While we envisaged that the students would complete more peer learning outside of the classroom as a result of the book club, this was not easily assessed and social interactions were the main interactions that continued, with students sharing what they were reading outside of the book club (see Appendix 2h).

We wanted the sharing of best practice to extend to other partner institutions to help promote reading for all students. The project lead has already liaised with one other college about running their own book club. We discussed with them what had worked well and, in return, they gave us some ideas on how we could improve this group even further and link it more to the curriculum in the future.

Attendance was monitored and feedback from the students gathered. Over the course of the action research project, there was a steady increase in attendance to 10 participants in total. To understand why and what it was that they enjoyed about the book club we asked students in Google Chat ‘Are you enjoying book club and if so, why?’ Here are a couple of the students’ responses:

Yes, I am enjoying it because it is a chance to make friends and talk about something I am interested in, I like reading. The book discussions are also fun, especially discussing the characters and the storylines. Also a chance to find new authors and books I may like.

– Book Club Student

I’m enjoying book club because we have some good discussions about the books we read and how well the characters in the books are presented.

– Book Club Student

Organisational Development

Our project was inclusive because we made sure the book club was available to all students at the college and we promoted it widely. There was also a strong focus on student voice throughout, as we actively sought their views at every stage, from when and how to meet to which books to read.

The project encouraged collaboration between the English department and staff from other areas of the college as the English teachers spoke to vocational teachers to ask them to promote the book club in their lessons.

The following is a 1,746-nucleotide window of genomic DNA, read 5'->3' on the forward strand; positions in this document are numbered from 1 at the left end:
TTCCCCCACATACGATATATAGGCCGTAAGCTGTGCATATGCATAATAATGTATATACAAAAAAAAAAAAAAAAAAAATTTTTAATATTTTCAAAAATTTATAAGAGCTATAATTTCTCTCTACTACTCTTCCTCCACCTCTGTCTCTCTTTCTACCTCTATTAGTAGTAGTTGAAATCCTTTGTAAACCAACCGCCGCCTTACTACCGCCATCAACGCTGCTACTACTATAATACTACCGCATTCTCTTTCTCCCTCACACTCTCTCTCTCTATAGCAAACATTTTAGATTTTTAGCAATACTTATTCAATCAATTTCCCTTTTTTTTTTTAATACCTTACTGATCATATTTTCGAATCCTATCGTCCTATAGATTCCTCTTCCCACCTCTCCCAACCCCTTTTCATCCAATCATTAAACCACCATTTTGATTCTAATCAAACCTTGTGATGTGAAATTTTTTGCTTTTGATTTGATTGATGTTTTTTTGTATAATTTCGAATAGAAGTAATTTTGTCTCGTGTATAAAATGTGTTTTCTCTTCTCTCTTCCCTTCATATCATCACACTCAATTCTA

The project promoted and celebrated different voices, perspectives and insights through the books we read and the discussions that followed at our weekly meetings. One student said that these meetings were:

A great place to talk about [how] I kind of picture the events in the book because of [my] autism, I picture it in my head like a movie, only quite blurry and fuzzy and a lot of the time I can only really imagine silhouettes of characters and images rather than actual detailed characters and objects. That said, if a character is actually described really well and sounds similar to a character from another story of media that I like, like an anime character, video game character, etc. then I tend to picture the described character as the character it reminds me of throughout the whole book. It was nice to hear that I’m not the only person who imagines things like this when we read.

Learning from this project

One aspect of the project that worked well was the use of Google Chat, which enabled us to monitor attendance, gauge how far along in the book they were and allowed all participants a chance to voice their opinions on the book. As time went on, we noticed that students gained confidence and engaged in discussions with less prompting than they did at the start. After a few months, some were confident enough to lead the questioning themselves.

We decided to work collaboratively with the students to select books, which worked well as it ensured the books covered a range of different genres. However, it did mean that the book lengths varied and some were simply too long for the students to read in a month.
If we were to begin this project again, it would be interesting to see if this book club had an effect on the students’ ability to analyse language on paper, as well as verbally. Ideally, we could have created an assessment at the beginning of the project and then at the end to compare results.

The project leader noticed that, as the book club went on and better relationships were formed, students were more willing to express individual opinions, even when those differed from the opinions of others in the group. This demonstrates the importance of getting relationships right within a classroom setting, to allow students to build their confidence in responding to questions honestly.